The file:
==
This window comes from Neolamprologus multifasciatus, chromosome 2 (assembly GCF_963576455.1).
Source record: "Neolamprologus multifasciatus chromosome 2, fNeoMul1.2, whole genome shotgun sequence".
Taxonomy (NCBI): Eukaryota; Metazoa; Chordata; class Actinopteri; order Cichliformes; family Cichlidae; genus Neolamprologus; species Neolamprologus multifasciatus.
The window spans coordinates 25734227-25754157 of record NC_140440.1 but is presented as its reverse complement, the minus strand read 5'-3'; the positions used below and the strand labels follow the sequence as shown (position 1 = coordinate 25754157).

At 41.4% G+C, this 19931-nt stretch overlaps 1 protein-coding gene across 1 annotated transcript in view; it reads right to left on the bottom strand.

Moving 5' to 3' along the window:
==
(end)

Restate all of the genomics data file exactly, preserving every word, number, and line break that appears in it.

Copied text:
This window comes from Neolamprologus multifasciatus, chromosome 2 (assembly GCF_963576455.1).
Source record: "Neolamprologus multifasciatus chromosome 2, fNeoMul1.2, whole genome shotgun sequence".
Taxonomy (NCBI): Eukaryota; Metazoa; Chordata; class Actinopteri; order Cichliformes; family Cichlidae; genus Neolamprologus; species Neolamprologus multifasciatus.
The window spans coordinates 25734227-25754157 of record NC_140440.1 but is presented as its reverse complement, the minus strand read 5'-3'; the positions used below and the strand labels follow the sequence as shown (position 1 = coordinate 25754157).

At 41.4% G+C, this 19931-nt stretch overlaps 1 protein-coding gene across 1 annotated transcript in view; it reads right to left on the bottom strand.

Moving 5' to 3' along the window: